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Woman serving as trailblazer in struggle for animal rights

peshawar  –  While protection of rights is an issue worldwide, a woman in the provincial capital has been protecting the rights of stray animals for the last several years and has set up what is considered to be the first such sanctuary in the area.

Zeba Masood, a 62-year-old Pakistan-American who had been born in Peshawar, runs an animal shelter called Lucky Animal Protection Shelter (LAPS).

Talking to The Nation, Zeba said that her organisation LAPS worked to sterilise stray dogs and take care of them in their centre located in Peshawar. However, she said the Peshawar location was becoming short of space due to the rising numbers of animals the centre was taking care of; that was why, they were now relocating the shelter to Sardaryab area of Charsadda district. 

“On the one hand, space in Peshawar is little, but on the other, local people also do not like the presence of our shelter in the area, so we have decided to move to Sardaryab area and we may relocate within a week,” she added. 

Discussing stray animals, Zeba said that vaccinating and sterilising such animals was necessary to keep society clean and protect people too, besides the health of the animals.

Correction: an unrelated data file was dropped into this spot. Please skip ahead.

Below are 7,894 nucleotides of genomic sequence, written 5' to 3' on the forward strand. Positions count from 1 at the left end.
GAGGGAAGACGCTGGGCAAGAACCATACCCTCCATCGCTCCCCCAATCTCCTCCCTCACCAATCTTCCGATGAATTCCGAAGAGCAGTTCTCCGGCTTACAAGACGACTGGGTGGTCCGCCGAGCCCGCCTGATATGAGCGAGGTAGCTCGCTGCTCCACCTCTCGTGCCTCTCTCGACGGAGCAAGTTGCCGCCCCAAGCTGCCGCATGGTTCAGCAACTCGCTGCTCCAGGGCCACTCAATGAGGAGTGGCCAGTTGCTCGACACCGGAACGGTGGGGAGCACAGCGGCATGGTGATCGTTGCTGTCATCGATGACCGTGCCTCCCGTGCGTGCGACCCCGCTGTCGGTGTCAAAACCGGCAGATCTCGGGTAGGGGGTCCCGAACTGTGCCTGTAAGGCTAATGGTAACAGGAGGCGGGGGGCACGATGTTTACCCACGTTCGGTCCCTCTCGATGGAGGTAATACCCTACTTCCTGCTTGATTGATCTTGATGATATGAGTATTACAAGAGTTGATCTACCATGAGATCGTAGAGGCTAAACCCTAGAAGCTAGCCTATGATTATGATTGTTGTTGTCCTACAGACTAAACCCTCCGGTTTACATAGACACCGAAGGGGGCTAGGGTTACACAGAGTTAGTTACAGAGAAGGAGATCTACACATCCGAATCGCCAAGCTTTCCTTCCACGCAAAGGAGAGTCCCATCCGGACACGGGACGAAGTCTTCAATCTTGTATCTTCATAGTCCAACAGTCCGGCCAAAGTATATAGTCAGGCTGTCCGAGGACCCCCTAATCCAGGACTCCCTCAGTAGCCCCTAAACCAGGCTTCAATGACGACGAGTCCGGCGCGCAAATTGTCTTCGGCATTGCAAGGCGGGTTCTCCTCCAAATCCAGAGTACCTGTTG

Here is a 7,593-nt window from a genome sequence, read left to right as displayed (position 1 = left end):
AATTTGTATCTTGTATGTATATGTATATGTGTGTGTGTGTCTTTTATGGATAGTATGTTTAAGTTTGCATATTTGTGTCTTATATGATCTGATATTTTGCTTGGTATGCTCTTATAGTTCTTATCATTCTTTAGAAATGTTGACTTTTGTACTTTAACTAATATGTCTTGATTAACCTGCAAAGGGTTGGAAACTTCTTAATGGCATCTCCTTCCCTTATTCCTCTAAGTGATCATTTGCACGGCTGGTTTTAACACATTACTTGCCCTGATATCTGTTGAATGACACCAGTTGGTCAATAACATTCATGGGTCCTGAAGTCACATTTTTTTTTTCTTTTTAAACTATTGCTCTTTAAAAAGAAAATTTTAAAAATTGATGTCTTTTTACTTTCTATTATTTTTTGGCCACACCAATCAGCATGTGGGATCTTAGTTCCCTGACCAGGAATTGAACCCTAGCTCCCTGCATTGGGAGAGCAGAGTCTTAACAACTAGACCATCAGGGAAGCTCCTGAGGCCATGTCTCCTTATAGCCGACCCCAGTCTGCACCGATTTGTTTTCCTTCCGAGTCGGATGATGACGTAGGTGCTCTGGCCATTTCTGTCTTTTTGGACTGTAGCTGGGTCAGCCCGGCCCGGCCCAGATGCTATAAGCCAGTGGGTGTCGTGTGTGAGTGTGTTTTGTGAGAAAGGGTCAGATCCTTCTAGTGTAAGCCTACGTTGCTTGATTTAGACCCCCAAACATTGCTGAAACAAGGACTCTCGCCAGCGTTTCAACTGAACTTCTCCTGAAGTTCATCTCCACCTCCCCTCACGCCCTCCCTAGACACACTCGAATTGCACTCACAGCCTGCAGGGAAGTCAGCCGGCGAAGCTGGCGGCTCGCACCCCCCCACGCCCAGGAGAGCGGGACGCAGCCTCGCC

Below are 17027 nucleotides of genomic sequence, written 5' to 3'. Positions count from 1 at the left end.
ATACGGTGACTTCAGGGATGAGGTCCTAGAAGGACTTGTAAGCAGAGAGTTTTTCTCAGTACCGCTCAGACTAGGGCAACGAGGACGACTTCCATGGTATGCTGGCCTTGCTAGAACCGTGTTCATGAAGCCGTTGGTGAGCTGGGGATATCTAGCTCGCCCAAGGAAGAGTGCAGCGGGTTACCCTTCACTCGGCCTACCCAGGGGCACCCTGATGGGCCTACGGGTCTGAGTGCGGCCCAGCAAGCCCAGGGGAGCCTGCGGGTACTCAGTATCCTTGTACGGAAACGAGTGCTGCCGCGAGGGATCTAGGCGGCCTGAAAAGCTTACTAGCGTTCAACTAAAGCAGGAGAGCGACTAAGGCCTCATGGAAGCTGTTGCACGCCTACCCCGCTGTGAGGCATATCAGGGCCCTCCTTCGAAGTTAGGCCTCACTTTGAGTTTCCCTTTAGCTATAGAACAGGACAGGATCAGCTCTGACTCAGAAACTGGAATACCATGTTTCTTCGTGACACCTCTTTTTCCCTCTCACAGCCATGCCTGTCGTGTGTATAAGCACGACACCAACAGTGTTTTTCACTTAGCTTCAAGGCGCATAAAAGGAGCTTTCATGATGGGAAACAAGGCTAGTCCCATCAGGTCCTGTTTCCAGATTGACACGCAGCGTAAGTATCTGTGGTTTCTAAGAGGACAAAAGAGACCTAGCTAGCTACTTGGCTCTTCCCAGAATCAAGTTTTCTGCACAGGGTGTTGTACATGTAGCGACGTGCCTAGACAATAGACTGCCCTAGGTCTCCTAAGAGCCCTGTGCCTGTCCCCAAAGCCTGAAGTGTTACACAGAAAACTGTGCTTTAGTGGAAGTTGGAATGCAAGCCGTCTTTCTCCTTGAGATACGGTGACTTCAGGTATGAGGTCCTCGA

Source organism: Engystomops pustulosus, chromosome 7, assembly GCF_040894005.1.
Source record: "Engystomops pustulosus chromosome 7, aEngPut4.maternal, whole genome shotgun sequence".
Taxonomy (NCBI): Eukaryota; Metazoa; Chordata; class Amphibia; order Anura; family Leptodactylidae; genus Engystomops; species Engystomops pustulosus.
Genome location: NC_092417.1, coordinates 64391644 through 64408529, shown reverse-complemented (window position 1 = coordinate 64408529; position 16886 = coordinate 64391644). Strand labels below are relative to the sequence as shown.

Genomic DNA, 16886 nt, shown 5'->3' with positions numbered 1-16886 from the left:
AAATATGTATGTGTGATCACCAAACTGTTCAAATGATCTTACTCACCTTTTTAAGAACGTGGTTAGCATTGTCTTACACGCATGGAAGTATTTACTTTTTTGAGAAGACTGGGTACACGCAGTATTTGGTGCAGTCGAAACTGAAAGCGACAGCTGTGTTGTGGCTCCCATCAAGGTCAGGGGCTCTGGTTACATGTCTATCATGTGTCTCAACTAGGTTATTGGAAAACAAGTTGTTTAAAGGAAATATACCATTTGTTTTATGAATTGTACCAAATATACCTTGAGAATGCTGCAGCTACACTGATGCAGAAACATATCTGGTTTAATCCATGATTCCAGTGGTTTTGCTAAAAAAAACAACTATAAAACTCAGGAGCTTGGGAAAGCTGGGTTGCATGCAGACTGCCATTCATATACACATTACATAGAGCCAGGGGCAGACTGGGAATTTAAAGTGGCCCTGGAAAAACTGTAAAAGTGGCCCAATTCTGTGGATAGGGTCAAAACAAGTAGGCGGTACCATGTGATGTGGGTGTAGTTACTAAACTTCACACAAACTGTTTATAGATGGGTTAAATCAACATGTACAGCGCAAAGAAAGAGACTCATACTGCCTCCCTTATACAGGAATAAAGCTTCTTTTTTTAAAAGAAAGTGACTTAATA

“During six months, a dog or a cat can give birth to several offspring at a time. Now imagine how much it is necessary for such a programme that aims to sterilise the stray animals to stop their population from growing further, vaccinate them, and also to give them shelter and food,” Zeba said.

At the moment, Zeba’s centre has 150 dogs and a few donkeys and horses while she says they do not have space for cats at the moment.

She said that there was a huge number of stray and feral dogs in the city and suburban areas of Peshawar and municipal authorities often kill these dogs.

“Rabies is endemic in dogs and a number of people die of the bites of rabid dogs. Also, there are no rescue or emergency services available in the entire city and province for injured and abandoned dogs, which face cruelty and suffering at the hands of local people on the streets,” she said.

She said her organisation was trying to reduce the risk of rabies by vaccinating the stray and owned dogs, and also to give temporary shelter with care and relief to the injured and stray dogs before they were adopted by people.

She said that while she tried to manage expenses incurred on dog food and other items, some donors also assisted her shelter in the service. 

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